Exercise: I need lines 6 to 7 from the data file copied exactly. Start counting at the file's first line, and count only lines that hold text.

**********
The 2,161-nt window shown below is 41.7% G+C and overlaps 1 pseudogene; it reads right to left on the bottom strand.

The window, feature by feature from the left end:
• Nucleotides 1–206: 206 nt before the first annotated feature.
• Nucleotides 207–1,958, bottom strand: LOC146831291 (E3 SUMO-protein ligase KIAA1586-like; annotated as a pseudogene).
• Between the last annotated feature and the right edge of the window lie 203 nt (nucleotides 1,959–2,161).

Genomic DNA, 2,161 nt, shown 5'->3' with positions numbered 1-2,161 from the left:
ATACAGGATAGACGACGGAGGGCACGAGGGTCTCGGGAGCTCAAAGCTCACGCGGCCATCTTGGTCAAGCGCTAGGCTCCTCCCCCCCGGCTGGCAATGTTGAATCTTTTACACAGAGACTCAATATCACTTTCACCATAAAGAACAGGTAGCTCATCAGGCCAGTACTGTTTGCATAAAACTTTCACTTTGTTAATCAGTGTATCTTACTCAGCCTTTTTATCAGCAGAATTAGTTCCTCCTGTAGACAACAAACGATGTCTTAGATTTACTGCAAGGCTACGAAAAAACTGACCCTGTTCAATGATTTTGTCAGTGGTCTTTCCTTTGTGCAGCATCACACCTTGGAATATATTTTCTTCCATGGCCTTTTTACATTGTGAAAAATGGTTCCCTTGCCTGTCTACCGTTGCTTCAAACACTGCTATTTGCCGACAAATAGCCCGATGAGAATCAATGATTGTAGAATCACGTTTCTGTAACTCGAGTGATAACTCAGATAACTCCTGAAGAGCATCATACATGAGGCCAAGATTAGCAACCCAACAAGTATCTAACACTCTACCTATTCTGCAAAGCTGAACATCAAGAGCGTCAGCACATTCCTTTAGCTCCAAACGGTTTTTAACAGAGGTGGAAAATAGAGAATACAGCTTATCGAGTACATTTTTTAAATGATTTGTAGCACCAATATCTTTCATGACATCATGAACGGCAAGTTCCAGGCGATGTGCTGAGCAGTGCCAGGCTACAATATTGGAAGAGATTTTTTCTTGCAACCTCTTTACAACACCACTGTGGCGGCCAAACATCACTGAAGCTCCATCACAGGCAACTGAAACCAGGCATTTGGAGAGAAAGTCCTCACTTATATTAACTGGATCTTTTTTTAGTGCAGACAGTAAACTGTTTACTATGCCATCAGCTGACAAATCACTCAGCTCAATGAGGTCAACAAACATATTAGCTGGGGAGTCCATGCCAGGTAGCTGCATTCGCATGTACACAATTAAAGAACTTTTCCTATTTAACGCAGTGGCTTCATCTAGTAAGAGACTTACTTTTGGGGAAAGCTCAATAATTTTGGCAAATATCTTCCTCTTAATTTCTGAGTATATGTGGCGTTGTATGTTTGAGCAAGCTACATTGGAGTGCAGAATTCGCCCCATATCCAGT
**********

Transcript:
Genomic DNA, 2,161 nt, shown 5'->3' with positions numbered 1-2,161 from the left:
ATACAGGATAGACGACGGAGGGCACGAGGGTCTCGGGAGCTCAAAGCTCACGCGGCCATCTTGGTCAAGCGCTAGGCTCCTCCCCCCCGGCTGGCAATGTTGAATCTTTTACACAGAGACTCAATATCACTTTCACCATAAAGAACAGGTAGCTCATCAGGCCAGTACTGTTTGCATAAAACTTTCACTTTGTTAATCAGTGTATCTTACTCAGCCTTTTTATCAGCAGAATTAGTTCCTCCTGTAGACAACAAACGATGTCTTAGATTTACTGCAAGGCTACGAAAAAACTGACCCTGTTCAATGATTTTGTCAGTGGTCTTTCCTTTGTGCAGCATCACACCTTGGAATATATTTTCTTCCATGGCCTTTTTACATTGTGAAAAATGGTTCCCTTGCCTGTCTACCGTTGCTTCAAACACTGCTATTTGCCGACAAATAGCCCGATGAGAATCAATGATTGTAGAATCACGTTTCTGTAACTCGAGTGATAACTCAGATAACTCCTGAAGAGCATCATACATGAGGCCAAGATTAGCAACCCAACAAGTATCTAACACTCTACCTATTCTGCAAAGCTGAACATCAAGAGCGTCAGCACATTCCTTTAGCTCCAAACGGTTTTTAACAGAGGTGGAAAATAGAGAATACAGCTTATCGAGTACATTTTTTAAATGATTTGTAGCACCAATATCTTTCATGACATCATGAACGGCAAGTTCCAGGCGATGTGCTGAGCAGTGCCAGGCTACAATATTGGAAGAGATTTTTTCTTGCAACCTCTTTACAACACCACTGTGGCGGCCAAACATCACTGAAGCTCCATCACAGGCAACTGAAACCAGGCATTTGGAGAGAAAGTCCTCACTTATATTAACTGGATCTTTTTTTAGTGCAGACAGTAAACTGTTTACTATGCCATCAGCTGACAAATCACTCAGCTCAATGAGGTCAACAAACATATTAGCTGGGGAGTCCATGCCAGGTAGCTGCATTCGCATGTACACAATTAAAGAACTTTTCCTATTTAACGCAGTGGCTTCATCTAGTAAGAGACTTACTTTTGGGGAAAGCTCAATAATTTTGGCAAATATCTTCCTCTTAATTTCTGAGTATATGTGGCGTTGTATGTTTGAGCAAGCTACATTGGAGTGCAGAATTCGCCCCATATCCAGT